As a supplement to the three poisons Prof. Tan added the following six evil viewswhich should be discarded :

1.                The evil view of individual and racial superiotity.

2.                The evil view of private and national self-interest.

3.                The wanton embition for social and political power.

4.                The wanton ambition for personal and state vainglory.

5.                The stupid fears and suspicions of others.

6.                The stupid jealousy and envy towards others.

On the basis of the above, events concerning the strong oppress the weak, and the majority humiliate the minority have been reported daily, and the practice of discrimination regarding race, colour, nationality, religion, sex and so forth is still being observed in many communities. This would bring them misfortunes and strife. In view of the nuclear weapons race and its fatal consequences, Prof. Tan proposed the following 12 principles as a remedy and a prescription for world peace :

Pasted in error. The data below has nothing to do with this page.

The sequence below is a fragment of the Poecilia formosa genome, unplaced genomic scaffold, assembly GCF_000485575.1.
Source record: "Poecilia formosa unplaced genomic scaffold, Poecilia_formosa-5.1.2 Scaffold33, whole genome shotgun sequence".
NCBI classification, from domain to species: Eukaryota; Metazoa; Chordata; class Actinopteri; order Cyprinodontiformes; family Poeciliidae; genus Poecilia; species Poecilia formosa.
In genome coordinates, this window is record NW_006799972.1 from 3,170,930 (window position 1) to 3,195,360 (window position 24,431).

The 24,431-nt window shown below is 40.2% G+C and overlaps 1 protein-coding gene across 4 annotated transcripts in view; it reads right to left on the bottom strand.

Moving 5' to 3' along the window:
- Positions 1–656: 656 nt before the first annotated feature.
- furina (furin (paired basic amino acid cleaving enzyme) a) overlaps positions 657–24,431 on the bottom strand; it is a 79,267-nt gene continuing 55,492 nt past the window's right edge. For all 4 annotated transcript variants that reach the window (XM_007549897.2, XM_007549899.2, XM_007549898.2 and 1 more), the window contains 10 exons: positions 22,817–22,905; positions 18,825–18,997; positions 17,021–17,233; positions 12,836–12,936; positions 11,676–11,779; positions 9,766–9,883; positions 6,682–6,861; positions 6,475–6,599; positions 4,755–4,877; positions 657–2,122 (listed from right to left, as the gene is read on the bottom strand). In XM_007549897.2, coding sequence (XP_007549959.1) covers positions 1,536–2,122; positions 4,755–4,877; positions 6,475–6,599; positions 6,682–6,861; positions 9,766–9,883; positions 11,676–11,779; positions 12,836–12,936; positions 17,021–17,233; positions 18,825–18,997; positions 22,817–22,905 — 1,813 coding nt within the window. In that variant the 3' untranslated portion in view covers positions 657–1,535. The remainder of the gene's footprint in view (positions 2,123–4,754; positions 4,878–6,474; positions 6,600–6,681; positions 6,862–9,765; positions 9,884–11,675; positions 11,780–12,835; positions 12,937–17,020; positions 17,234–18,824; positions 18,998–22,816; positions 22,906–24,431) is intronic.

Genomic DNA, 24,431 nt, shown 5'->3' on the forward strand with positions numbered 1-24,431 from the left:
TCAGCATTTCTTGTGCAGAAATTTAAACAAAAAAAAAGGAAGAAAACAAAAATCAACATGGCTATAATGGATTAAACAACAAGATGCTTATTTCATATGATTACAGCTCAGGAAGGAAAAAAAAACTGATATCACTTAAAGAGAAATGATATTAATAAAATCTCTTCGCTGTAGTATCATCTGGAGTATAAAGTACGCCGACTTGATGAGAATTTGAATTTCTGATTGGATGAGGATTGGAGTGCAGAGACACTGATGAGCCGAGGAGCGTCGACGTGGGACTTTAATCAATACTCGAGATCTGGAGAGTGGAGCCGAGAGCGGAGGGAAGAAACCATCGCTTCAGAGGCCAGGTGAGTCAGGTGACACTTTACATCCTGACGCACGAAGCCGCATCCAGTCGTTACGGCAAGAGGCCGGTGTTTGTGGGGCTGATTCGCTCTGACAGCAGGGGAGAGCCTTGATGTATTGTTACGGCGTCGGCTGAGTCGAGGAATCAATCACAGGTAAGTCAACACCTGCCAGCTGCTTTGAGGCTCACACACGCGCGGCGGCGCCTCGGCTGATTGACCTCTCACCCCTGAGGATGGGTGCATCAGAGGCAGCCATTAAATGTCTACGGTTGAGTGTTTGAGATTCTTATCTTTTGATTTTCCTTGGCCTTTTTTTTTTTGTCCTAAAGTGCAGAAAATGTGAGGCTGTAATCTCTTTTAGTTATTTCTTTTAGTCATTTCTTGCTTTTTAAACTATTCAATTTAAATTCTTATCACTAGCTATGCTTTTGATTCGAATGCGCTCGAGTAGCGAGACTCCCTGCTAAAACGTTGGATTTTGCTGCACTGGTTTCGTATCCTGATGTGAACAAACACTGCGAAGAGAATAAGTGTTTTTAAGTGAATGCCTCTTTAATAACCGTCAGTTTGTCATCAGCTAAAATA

1.                Universal love.

2.                All equality

3.                Complete freedom

4.                Voluntary cooperation

5.                Reciprocal help

6.                Enduring tolerance.

7.                No state distinction

8.                No racil distinction

9.                No class distinction

10.                Non-exploitation

11.                Non-aggression

12.                Non-violence

 

We admit that some of these principles were preached by ancient sages in Asia, such as Motzu, the Buddha, Christ and others more than two thousand years ago. But it does not mean there has been ever lasting peace in the world. Naturally it is not the fault of the message of peace, to put this idealism into practice. However, we certainly appreciate the vision of Prof. Tan Yun-shan who pointed out the direction leading to an Utopian society of World Commonwealth.